: How do Cohen’s last chapters of the book, in Part 3 “The Boxers as Myth,” answer different kinds of historical questions than those Part 1 (“Boxers as Event”) and Part 2 (“Boxers as Experience”)? What do these chapters reveal about how history itself is constructed? What questions might they raise for our own process of writing history?
PART ONE AND TWO
Cohen discusses how important it is to take into account events as well as experiences.
How did certain events affect a movement?
How did the experiences of those involved play into the event?
Cohen mainly focuses on mythologizers.
Discusses what kind of mythologizers there are.
Covers how they use their work, often trying to mislead and leave out information.
Discusses why their work is wrong.
Cohen warns us to be careful and to make sure we know where our sources are coming from and to make sure we have an open mind. It is important to leave ones feelings behind as well.
When it comes to constructing history, historians today should take into account all sources, and we have many of them to work from. It is important to make sure we use them all, because it is our job to bring the facts from the past to the present. We are able to bring forth an event and give readers a clear or better understanding on why things happened in the past, and are these events something we can learn from and most importantly, is this something worth repeating? After reading this book, I will now always ask myself am I using enough sources? Am I approaching this subject with an open mind? Do I have any pre-conceived notions on a topic? If so what are they and why? My final question would be am I presenting an honest, and direct piece of work that will inform, educate, and enlighten my readers?
When it comes to history, Cohen wants everyone to realize that history is more than just facts.
How we have been teaching and researching history has been limited, and there seems to be a reason for this as Cohen states, “that actual experience is messy, complicated, opaque, while history (or “books”) brings order and clarity into the chaos.” (Cohen, 5)
Therefore Cohen is pushing for people to use perspective.
Even though it may not paint a pretty picture, it is important to cover all sides of the story because this all plays an important role in what took place.
This includes diving into understanding the experience and the event.
The event is important because without a certain event, there would be no experience. In this case, a drought, flood, and Western “interference” lead to the Boxer Rebellion.
Even though the experience differs from person to person, in the end it was their experience that lead to the movement that propelled the event.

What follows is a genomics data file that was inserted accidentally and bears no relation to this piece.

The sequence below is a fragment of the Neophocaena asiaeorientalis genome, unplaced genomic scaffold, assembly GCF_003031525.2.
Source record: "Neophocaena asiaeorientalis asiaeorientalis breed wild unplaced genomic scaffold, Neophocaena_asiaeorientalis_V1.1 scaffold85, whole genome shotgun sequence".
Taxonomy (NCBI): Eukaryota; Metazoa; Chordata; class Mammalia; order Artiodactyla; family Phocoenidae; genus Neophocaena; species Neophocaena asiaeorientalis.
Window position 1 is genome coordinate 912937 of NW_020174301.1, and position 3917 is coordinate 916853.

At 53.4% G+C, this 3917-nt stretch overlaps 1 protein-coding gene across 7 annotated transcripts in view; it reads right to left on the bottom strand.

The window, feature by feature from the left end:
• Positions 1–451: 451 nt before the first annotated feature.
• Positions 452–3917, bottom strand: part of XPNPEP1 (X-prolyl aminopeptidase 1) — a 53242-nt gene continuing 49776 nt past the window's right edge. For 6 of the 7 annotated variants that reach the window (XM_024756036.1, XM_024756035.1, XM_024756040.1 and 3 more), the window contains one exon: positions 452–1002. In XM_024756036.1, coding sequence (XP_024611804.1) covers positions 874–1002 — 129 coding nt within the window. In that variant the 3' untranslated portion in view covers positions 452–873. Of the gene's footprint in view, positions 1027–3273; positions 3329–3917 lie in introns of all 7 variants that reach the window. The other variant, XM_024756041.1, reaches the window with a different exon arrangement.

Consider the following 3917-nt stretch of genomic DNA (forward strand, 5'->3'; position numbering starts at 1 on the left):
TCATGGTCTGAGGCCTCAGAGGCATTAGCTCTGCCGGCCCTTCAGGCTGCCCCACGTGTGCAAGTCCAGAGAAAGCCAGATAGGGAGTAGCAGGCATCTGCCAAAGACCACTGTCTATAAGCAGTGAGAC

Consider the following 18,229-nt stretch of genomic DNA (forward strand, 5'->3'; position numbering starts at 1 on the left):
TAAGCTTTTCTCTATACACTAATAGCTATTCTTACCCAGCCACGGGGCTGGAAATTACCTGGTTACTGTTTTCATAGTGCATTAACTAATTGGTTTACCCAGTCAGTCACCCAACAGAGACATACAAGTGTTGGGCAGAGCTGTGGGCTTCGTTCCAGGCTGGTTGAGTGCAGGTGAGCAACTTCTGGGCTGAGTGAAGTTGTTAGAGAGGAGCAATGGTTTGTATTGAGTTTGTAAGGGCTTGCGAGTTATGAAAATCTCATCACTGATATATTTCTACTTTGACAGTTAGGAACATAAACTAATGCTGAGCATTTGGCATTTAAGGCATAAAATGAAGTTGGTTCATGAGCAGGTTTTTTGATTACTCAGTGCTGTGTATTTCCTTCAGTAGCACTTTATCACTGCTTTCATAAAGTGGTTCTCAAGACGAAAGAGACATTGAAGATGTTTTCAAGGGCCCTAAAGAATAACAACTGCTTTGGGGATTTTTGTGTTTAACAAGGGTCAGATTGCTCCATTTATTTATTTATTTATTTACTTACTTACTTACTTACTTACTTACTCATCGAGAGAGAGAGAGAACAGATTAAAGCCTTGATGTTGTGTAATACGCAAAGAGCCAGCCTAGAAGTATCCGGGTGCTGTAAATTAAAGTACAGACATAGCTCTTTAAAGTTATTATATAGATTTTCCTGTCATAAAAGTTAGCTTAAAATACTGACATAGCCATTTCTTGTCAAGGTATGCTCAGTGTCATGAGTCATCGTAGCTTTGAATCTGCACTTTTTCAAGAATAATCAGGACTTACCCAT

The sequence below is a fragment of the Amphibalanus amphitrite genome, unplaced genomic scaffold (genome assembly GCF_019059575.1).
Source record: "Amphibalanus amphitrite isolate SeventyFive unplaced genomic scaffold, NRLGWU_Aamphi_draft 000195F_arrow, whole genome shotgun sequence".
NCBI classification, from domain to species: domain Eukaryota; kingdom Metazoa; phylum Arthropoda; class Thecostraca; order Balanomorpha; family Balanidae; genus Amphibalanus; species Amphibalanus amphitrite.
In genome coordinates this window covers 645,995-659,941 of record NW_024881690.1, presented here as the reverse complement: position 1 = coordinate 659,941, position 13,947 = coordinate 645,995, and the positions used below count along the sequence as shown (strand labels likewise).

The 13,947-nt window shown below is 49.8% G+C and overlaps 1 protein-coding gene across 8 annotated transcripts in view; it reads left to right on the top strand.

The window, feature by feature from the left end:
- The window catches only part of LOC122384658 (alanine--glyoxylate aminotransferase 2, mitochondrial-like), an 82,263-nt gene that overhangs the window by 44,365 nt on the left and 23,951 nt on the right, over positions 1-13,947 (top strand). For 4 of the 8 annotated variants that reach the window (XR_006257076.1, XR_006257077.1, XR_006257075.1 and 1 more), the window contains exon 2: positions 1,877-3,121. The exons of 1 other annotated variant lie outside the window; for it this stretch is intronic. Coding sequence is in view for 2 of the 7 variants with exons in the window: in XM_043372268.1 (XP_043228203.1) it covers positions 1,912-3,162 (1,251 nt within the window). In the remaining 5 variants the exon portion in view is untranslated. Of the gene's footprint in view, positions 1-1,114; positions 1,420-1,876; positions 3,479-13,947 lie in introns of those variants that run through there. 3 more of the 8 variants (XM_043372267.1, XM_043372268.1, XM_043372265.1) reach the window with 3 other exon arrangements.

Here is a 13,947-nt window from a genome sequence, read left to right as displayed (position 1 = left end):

“The problem basically, has to do with how we go about defining the relationship between “history” (in the sense of the history that historians write) and “reality” (in the sense of the history that people make and directly experience).” (Cohen, 4)
Cohen is also very keen on warning us about mythologization.
“historians deal in (or at least are supposed to deal in) complexity, nuance, and ambiguity, mythologizers generally operate with a one-dimensional view of the past, wrenching from the past the single characteristics or traits or patterns that are then portrayed as the essence of past reality.” (Cohen, 214)
If you ask me what themes interest me I history, I find that hard to answer. History in general fascinates me, and it is hard to find just one topic that I am passionate about. I can find something fascinating about any topic in history. I have to be honest I have not focused a lot of my time on Asian history, but there is a topic I do find that is highly interesting to me and that is the subject of foot binding.
I was aware that the Chinese practiced foot binding for many years, but what really brought the subject to my attention was not necessarily a history book, but a beautiful story by Lisa See called “Snow Flower and the Secret Fan.” Since then I have always wanted to learn more about the practice from when it became popular in Chinese culture, to the process of bindings one feet, the effects it had on the individual who had their feet done, to how it stopped being practiced.
Van Haeften, Ashley. Woman’s Slipper for Bound Foot. 2015. Available from Flickr, http://www.flickr.com/photos.wikimediacommons.16452759022/ (accessed September 14, 2017)
Hello! My name is Christina! I transferred over from NOVA and I am a history major. This will be my third semester here at Mary Washington. I grew up living in Latin American countries. As an adult I have been to Germany, France, England, Egypt, and have lived all over the U.S.
Pichota, Paul. Gardens of Versailles. 2007. Available from: Flickr, https://www.flickr.com/photos/fesek/816151939/ (accessed September 8, 2007)
Meyer, Frerk. Tower of London. 2017. Available from Flickr, https://www.flickr.com/photos/greenoid/36238962855/ (accessed September 8, 2017)
DollDiva67. Frida Kahlo. 2017. Available from Flickr, https://www.flickr.com/photos/136701497@N06/34716270152/ (accessed September 8, 2017)